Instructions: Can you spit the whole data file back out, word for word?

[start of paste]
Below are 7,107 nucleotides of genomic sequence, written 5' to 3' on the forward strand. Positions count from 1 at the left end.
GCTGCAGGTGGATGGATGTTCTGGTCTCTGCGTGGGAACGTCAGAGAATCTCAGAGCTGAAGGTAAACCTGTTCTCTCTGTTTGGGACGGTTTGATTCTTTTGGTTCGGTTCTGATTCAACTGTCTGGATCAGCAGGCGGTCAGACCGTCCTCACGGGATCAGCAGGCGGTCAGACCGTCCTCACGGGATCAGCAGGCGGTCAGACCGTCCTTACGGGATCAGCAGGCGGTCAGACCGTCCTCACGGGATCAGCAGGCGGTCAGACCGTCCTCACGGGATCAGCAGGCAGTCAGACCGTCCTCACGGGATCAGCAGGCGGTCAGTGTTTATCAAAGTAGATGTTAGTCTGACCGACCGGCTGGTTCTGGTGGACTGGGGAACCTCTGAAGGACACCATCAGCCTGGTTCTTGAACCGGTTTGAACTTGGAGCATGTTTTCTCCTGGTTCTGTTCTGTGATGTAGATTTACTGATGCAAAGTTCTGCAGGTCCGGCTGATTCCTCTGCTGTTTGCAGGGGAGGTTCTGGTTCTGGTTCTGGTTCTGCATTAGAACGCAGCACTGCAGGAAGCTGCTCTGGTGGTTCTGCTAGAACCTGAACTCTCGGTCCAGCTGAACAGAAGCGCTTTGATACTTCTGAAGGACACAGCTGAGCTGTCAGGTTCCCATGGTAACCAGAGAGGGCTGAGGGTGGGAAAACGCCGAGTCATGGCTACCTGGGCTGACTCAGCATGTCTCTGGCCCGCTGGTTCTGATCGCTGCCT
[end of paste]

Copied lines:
Below are 7,107 nucleotides of genomic sequence, written 5' to 3' on the forward strand. Positions count from 1 at the left end.
GCTGCAGGTGGATGGATGTTCTGGTCTCTGCGTGGGAACGTCAGAGAATCTCAGAGCTGAAGGTAAACCTGTTCTCTCTGTTTGGGACGGTTTGATTCTTTTGGTTCGGTTCTGATTCAACTGTCTGGATCAGCAGGCGGTCAGACCGTCCTCACGGGATCAGCAGGCGGTCAGACCGTCCTCACGGGATCAGCAGGCGGTCAGACCGTCCTTACGGGATCAGCAGGCGGTCAGACCGTCCTCACGGGATCAGCAGGCGGTCAGACCGTCCTCACGGGATCAGCAGGCAGTCAGACCGTCCTCACGGGATCAGCAGGCGGTCAGTGTTTATCAAAGTAGATGTTAGTCTGACCGACCGGCTGGTTCTGGTGGACTGGGGAACCTCTGAAGGACACCATCAGCCTGGTTCTTGAACCGGTTTGAACTTGGAGCATGTTTTCTCCTGGTTCTGTTCTGTGATGTAGATTTACTGATGCAAAGTTCTGCAGGTCCGGCTGATTCCTCTGCTGTTTGCAGGGGAGGTTCTGGTTCTGGTTCTGGTTCTGCATTAGAACGCAGCACTGCAGGAAGCTGCTCTGGTGGTTCTGCTAGAACCTGAACTCTCGGTCCAGCTGAACAGAAGCGCTTTGATACTTCTGAAGGACACAGCTGAGCTGTCAGGTTCCCATGGTAACCAGAGAGGGCTGAGGGTGGGAAAACGCCGAGTCATGGCTACCTGGGCTGACTCAGCATGTCTCTGGCCCGCTGGTTCTGATCGCTGCCT